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Love and righteousness and mercy

“But I say to you who hear, Love your enemies, do good to those who hate you, bless those who curse you, pray for those who abuse you….  “If you love those who love you, what benefit is that to you? For even sinners love those who love them…. But love your enemies, and .... you will be sons of the Most High, for he is kind to the ungrateful and the evil. Be merciful, even as your Father is merciful.” Luke 6: 27-36
 

Love? At many Jersey weddings this summer, love has (rightly) been raised on high. “I shall love you forever.”

So often, however, a breakdown of love occurs in a marriage, in a partnership. A breakdown of love? Why a breakdown? Surely love is love? Surely love endures through trials and difficulties of all kinds? And what about the words of Jesus Christ in bold above? Love your enemies.... Surely that lasts?

Intriguingly – in today’s free-wheeling society – love often breaks down when one of the two parties wants to revert to being unaccountable – as free as before the commitment was entered into. Conjugal love does not often survive unfaithfulness (unrighteousness), does it?

Is that different from the love which Jesus asked his followers to have? Love your enemies.... Did Jesus intend this love to permit unrighteousness and sin? In the marriage arena, should love for another say “it doesn’t matter” when that other is unrighteous (unfaithful)?

 
 
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‘He who demands mercy but shows none ruins the bridge over which he himself is to pass.’ (Thomas Adams, preacher, 1583-1653)

In a totally good world (which is not the case at present), a married couple might well expect (from and towards each other) total righteousness. One might expect one’s partner never to cheat, never to lie, never to defraud, never to be self-seeking, always to do good, always to be faithful.

In those circumstances “love” would be easy. The more difficult issue is about “love” when one’s partner is unrighteous – unjust, unfaithful, sinful.

Please read again the words in bold above. Jesus spoke them to the crowds in Galilee around AD 30. Perhaps we’re missing something in these wonderful words of Jesus?

In particular, did you notice these unusual words of Jesus, “If you love those who love you, what benefit is that to you? For even sinners love those who love them.”

What kind of love is demonstrated by those who only love those who love them? Is it not a self-seeking love? And what kind of love is demonstrated by those who are sinners (doers of myriad different kinds of evil) when they love other sinners? Is that also a self-seeking love?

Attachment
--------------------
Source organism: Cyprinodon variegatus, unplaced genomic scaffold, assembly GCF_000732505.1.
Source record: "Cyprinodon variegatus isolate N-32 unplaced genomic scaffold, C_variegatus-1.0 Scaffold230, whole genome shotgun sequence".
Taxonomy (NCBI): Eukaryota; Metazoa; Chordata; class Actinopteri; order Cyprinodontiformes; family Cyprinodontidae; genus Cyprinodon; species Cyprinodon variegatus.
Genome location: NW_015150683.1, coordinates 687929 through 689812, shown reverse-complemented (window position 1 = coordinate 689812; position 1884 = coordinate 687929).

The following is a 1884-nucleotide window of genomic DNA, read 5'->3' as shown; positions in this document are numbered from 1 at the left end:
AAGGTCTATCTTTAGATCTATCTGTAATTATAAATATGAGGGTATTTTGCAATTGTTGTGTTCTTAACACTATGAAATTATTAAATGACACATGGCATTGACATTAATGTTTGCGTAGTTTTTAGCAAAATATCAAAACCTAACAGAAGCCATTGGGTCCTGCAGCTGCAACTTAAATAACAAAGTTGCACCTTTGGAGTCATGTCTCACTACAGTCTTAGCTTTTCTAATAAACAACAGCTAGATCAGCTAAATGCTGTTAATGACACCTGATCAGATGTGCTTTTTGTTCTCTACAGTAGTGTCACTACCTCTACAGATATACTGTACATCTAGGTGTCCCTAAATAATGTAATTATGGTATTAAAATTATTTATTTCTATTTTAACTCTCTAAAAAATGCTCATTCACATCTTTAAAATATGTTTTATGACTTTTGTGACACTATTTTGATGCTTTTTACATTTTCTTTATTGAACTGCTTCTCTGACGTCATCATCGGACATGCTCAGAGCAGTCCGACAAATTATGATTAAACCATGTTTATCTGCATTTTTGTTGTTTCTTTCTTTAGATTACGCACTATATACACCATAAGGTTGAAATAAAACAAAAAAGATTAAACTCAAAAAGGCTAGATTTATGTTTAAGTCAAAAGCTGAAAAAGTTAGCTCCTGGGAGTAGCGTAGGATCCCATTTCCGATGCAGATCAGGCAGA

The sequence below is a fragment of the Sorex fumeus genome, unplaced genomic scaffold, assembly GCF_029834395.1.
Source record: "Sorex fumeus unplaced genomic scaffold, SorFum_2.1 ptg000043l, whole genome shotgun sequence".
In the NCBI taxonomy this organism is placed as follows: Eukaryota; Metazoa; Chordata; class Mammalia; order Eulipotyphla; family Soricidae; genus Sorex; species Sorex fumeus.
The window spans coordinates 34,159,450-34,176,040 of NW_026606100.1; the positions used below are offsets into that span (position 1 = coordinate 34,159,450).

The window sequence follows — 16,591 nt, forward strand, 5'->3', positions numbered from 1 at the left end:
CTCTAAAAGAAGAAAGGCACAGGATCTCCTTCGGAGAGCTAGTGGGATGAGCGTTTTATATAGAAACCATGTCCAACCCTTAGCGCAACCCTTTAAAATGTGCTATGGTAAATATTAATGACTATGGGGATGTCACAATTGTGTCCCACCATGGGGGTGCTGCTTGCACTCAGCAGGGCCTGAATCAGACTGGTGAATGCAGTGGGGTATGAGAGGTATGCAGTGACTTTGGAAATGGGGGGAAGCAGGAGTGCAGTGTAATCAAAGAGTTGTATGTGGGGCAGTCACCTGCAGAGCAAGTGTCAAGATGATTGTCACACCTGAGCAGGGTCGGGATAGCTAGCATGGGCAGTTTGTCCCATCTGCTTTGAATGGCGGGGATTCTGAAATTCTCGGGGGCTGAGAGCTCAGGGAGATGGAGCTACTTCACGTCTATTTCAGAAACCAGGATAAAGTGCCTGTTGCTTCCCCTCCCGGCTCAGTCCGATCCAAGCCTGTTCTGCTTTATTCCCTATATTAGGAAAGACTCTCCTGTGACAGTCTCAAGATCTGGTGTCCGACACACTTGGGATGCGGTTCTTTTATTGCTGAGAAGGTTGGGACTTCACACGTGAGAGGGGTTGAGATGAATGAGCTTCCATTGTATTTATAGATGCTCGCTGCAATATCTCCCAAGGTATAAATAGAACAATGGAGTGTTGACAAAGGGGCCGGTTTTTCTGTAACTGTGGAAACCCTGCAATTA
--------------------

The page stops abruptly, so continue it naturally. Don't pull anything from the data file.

Is this what is happening when you see (in Jersey) a wrong-doer doing good to another wrong-doer (giving them a “free” lunch) for the purposes of completing a business deal? Rarely will you find two businessmen, about to enter into a contract, discussing a moral issue, affecting the other contracting party, which might upset the deal. No, it’s true, even sinners love those who love them.

Can this be applied to married partners? It’s possible that both married partners might love one another, as it were, as sinners.  They might agree each to have their so-called “freedom” and to love one another on that basis...

This kind of love – the love that loves because it suits “me” – seems far inferior to the love which Jesus had in mind when he said so clearly (twice – see above), love your enemies, and you will be sons of the Most High, for he is kind to the ungrateful and the evil. 
 
 
 
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‘Have mercy on me, O God, according to your steadfast love; according to your abundant mercy blot out my transgressions.’ (King David of Israel, alive 980 BC)

When Jesus spoke these words to his followers he was not – in any way – instructing them to say to evildoers, “it doesn’t matter” or “carry on, if it’s good for you then it’s good.”

No, he was asking them to love, not by condoning evil and sin - but despite both. He wanted them to love even those who hated them, cursed them and abused them. He wanted them to demonstrate daily the love which would show even to sinners a strong and practical desire for their ultimate good, true good, and not for their harm.

True love does not paper over unrighteousness but, seeing it and even exposing it, triumphs over it – even over unfaithfulness.” “Be merciful, even as your Father is merciful.”
 
 
Richard Syvret

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